This low-tech alternative to digital photography can produce stunning art. Last year, I've recovered five out of ten “cameras." Some are found by others and stolen, others are simply blown off by a passing storm. Yet others are removed by bomb squads... I'm sharing these pictures with you, which are scanned negatives of black and white photographic paper. The brightest parts are the sun's streaks, burnt and etched in the paper - along with bubbles, rips and sand that texturize the images in bizarre ways.
These are in fact pinhole cameras; low tech analog cameras that are hung from whatever people can find, with the sole purpose of capturing the streaks of the passing sun in the sky, as we move closer and closer to the winter solstice. The images aren't “Photoshopped”. Instead, the colours are inverted (like colour negative film) and contrast enhanced. That's it. They're simply the result of what nature does to paper during the course of half a year.
Solargraphy is nothing more than imprinting the trail of the sun on photographic paper; a welcome break from any sort of pre-shot compositional rules. As she apparently moves along the sky, day by day for months on end, that trail gets burned in the paper over and over again. But then again, this low-tech alternative to digital photography can produce stunning art. Especially when you post-process the results after retrieving and scanning the grimy, burnt, and torn sheets when you recover them after the summer or winter solstice.
Solar => Of the sun
Graph => Writing
That’s right, you’re writing the sun. Or more precisely, the trail of the sun.
Can 2. This is a solargraph, an unconventional picture that has been recorded with a pinhole camera made from an emptied beer can, lined with a piece of photographic paper. Fixed to a single spot for the entire exposure, the simple camera continuously records the Sun's path each day as a glowing trail, while dark gaps in the daily arcs are caused by cloud cover. The blue colour is due to half a year of exposure to the bright sky. Everything else is caused by condensation, leakage, sand, heat and dust. Some nice textures right here!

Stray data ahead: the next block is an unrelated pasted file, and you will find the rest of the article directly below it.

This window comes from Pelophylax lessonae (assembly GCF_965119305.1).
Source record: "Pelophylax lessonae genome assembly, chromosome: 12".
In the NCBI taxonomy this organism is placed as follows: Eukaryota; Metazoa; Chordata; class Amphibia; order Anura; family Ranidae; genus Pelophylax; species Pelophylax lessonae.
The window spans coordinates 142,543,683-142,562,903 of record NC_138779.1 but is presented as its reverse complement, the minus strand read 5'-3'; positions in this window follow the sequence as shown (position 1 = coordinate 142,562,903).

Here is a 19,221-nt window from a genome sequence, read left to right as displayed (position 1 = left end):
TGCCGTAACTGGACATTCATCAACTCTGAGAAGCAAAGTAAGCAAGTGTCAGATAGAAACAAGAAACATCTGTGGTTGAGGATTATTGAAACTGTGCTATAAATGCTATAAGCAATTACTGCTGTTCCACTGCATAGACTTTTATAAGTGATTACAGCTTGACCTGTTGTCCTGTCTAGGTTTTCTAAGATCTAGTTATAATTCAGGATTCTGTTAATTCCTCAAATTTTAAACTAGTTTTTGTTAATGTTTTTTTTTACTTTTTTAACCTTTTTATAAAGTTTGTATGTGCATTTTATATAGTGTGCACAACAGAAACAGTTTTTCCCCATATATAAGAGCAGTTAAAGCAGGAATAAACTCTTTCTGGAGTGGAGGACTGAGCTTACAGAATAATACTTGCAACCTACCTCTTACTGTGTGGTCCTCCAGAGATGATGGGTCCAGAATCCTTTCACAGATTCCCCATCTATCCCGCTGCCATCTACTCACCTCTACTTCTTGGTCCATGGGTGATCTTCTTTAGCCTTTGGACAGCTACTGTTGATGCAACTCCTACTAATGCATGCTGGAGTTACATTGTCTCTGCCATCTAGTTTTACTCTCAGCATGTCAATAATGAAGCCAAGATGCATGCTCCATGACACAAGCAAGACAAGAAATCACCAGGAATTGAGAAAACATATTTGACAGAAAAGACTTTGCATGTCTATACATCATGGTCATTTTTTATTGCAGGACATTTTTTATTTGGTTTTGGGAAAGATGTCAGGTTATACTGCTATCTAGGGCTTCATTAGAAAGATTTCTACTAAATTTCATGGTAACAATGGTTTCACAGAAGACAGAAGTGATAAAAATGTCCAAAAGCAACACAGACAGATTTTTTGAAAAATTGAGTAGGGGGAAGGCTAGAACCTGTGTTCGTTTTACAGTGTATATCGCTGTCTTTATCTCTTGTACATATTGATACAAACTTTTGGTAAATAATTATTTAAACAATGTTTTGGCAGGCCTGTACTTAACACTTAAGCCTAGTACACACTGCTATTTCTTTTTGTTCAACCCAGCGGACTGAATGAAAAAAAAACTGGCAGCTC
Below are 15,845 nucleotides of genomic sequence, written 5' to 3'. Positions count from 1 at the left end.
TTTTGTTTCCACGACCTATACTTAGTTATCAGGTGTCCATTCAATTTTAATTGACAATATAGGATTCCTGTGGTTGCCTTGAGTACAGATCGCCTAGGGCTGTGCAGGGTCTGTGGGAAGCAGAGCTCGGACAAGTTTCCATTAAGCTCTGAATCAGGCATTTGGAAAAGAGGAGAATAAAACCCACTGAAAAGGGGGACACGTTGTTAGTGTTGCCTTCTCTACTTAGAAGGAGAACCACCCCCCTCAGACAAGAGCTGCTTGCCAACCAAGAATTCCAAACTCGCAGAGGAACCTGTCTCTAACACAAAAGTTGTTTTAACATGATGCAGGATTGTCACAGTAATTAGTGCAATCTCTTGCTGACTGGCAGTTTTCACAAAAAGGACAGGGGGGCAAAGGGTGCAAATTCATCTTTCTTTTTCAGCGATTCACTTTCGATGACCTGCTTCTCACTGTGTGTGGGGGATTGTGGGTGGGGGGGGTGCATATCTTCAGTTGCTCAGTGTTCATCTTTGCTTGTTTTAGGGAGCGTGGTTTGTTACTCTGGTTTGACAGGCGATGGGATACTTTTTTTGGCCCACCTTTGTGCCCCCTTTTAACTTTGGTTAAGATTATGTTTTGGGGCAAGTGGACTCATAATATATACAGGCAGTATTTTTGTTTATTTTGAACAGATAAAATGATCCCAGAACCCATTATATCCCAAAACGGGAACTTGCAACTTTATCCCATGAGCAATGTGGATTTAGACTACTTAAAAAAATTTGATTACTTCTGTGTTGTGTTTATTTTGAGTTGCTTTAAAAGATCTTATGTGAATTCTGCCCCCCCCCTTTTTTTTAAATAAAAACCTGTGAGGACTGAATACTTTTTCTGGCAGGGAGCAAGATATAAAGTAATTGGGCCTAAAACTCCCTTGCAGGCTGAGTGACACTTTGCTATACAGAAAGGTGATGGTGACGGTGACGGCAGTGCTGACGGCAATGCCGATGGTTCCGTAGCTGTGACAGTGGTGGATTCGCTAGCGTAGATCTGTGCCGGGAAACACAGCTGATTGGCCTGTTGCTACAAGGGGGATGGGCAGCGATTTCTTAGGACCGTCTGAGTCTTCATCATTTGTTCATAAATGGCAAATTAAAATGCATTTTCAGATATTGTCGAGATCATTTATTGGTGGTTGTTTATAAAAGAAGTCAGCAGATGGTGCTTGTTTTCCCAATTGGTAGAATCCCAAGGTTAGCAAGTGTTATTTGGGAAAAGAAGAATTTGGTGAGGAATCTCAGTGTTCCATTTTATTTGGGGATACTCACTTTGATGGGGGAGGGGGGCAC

The best results can be obtained when you leave the camera exposing the sky for a long period of time, say half a year. Here’s why.
Our planet is tilted on its axis. The plane of rotation of the earth differs by xx degrees when you compare it with orbital plane around the sun. It’s the reason we have seasons. As the Earth orbits the sun over the course of the year, the sun appears to be higher in the sky in summer and lower on the horizon in winter. Appears to be? Yeah, it is actually our planet’s physical behavior that’s a result of our perception, not the sun’s.
Imagine there’s a point in the sky where the sun appears to be at its highest point. We call this the summer solstice. In the northern hemisphere, this point is reached at around the 21st of June. Consequently, the sun’s lowest point in the sky occurs in the southern hemisphere: The winter solstice. The two are switched around the 21st of December and both are great times to have your solargraphy cans ready.
This "technique" works through the same principles as the camera obscura does. Take an enclosed box with photosensitive paper. Punch a tiny hole, opposite of the photosensitive side of the paper in the enclosed box. This hole acts as both the aperture (controlling depth-of-field and exposure) and the lens (controlling focus).
As an aperture closes up, it allows less light to pass through the lens. And due to refractive properties of light, it also stretches the depth-of-field. But since this aperture’s size is infinitesimal, it takes a lot of light to actually make a difference inside the enclosed box. Actually, it takes an astronomical amount of light; say, the sun on a clear day.
A clear sky will actually burn the chemicals in the photosensitive paper, right where the sun hits it. Thick clouds will obscure the path, while every day the arch of sunlight will change according to our planet’s position relative to the sun.